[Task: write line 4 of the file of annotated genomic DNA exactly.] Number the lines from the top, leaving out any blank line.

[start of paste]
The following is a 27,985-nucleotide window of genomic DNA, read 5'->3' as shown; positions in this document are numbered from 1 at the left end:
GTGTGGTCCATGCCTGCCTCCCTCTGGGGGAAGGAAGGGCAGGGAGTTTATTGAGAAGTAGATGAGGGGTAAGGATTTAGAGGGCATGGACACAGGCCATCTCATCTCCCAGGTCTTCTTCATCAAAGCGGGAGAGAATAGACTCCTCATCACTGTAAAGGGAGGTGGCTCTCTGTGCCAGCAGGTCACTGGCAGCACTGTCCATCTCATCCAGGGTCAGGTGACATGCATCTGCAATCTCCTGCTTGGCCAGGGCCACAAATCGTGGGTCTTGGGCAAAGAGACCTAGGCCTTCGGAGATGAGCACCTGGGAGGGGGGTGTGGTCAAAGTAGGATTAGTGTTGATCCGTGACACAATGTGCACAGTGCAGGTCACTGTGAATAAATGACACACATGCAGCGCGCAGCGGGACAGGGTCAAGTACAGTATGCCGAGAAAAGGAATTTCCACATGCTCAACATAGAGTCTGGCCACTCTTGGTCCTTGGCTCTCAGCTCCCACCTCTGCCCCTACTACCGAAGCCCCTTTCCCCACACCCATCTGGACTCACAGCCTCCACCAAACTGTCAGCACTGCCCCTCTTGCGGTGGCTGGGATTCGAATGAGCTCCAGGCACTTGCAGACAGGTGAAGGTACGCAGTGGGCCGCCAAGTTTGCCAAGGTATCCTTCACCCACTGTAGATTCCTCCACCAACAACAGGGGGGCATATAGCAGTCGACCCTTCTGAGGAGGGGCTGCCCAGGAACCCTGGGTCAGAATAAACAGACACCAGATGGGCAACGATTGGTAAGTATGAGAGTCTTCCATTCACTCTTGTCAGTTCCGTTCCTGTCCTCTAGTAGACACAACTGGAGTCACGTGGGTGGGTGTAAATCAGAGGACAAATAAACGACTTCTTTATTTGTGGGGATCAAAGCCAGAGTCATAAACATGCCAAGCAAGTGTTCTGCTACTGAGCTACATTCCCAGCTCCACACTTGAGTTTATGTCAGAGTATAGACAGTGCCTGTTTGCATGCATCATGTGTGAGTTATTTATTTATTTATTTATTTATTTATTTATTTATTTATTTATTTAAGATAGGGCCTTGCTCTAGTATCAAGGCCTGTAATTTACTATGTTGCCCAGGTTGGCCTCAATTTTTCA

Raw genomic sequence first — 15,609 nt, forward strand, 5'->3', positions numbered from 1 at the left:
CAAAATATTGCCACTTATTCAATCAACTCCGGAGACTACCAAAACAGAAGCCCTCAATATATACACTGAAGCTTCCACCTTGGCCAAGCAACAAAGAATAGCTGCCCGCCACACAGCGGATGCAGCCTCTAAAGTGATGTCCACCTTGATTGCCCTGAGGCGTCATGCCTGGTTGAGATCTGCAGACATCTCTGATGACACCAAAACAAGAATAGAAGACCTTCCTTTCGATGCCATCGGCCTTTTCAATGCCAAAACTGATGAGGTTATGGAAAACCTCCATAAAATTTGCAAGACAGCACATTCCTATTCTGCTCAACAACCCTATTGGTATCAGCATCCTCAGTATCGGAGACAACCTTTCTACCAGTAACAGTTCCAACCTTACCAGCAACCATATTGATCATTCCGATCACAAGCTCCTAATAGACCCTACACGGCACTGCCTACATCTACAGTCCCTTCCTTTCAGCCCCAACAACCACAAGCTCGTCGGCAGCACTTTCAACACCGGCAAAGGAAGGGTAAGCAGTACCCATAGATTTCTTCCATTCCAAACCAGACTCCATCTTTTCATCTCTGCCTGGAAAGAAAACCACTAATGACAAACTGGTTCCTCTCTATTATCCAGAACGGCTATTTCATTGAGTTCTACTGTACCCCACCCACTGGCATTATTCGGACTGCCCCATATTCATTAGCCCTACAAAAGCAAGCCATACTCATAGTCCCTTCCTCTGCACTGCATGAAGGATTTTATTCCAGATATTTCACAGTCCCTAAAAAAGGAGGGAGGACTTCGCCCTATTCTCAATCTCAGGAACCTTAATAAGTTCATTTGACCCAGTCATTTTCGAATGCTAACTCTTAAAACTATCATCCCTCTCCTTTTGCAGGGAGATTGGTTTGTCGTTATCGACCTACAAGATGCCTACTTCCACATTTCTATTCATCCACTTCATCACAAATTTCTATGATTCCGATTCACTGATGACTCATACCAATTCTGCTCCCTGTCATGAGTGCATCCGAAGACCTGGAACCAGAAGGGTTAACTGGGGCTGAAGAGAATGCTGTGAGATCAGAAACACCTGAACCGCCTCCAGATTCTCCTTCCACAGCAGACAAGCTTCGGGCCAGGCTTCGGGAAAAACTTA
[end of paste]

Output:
CAAAATATTGCCACTTATTCAATCAACTCCGGAGACTACCAAAACAGAAGCCCTCAATATATACACTGAAGCTTCCACCTTGGCCAAGCAACAAAGAATAGCTGCCCGCCACACAGCGGATGCAGCCTCTAAAGTGATGTCCACCTTGATTGCCCTGAGGCGTCATGCCTGGTTGAGATCTGCAGACATCTCTGATGACACCAAAACAAGAATAGAAGACCTTCCTTTCGATGCCATCGGCCTTTTCAATGCCAAAACTGATGAGGTTATGGAAAACCTCCATAAAATTTGCAAGACAGCACATTCCTATTCTGCTCAACAACCCTATTGGTATCAGCATCCTCAGTATCGGAGACAACCTTTCTACCAGTAACAGTTCCAACCTTACCAGCAACCATATTGATCATTCCGATCACAAGCTCCTAATAGACCCTACACGGCACTGCCTACATCTACAGTCCCTTCCTTTCAGCCCCAACAACCACAAGCTCGTCGGCAGCACTTTCAACACCGGCAAAGGAAGGGTAAGCAGTACCCATAGATTTCTTCCATTCCAAACCAGACTCCATCTTTTCATCTCTGCCTGGAAAGAAAACCACTAATGACAAACTGGTTCCTCTCTATTATCCAGAACGGCTATTTCATTGAGTTCTACTGTACCCCACCCACTGGCATTATTCGGACTGCCCCATATTCATTAGCCCTACAAAAGCAAGCCATACTCATAGTCCCTTCCTCTGCACTGCATGAAGGATTTTATTCCAGATATTTCACAGTCCCTAAAAAAGGAGGGAGGACTTCGCCCTATTCTCAATCTCAGGAACCTTAATAAGTTCATTTGACCCAGTCATTTTCGAATGCTAACTCTTAAAACTATCATCCCTCTCCTTTTGCAGGGAGATTGGTTTGTCGTTATCGACCTACAAGATGCCTACTTCCACATTTCTATTCATCCACTTCATCACAAATTTCTATGATTCCGATTCACTGATGACTCATACCAATTCTGCTCCCTGTCATGAGTGCATCCGAAGACCTGGAACCAGAAGGGTTAACTGGGGCTGAAGAGAATGCTGTGAGATCAGAAACACCTGAACCGCCTCCAGATTCTCCTTCCACAGCAGACAAGCTTCGGGCCAGGCTTCGGGAAAAACTTA